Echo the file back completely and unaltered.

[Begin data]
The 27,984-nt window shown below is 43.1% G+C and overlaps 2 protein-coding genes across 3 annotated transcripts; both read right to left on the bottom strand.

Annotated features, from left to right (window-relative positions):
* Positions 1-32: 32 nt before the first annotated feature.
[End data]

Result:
The 27,984-nt window shown below is 43.1% G+C and overlaps 2 protein-coding genes across 3 annotated transcripts; both read right to left on the bottom strand.

Annotated features, from left to right (window-relative positions):
* Positions 1-32: 32 nt before the first annotated feature.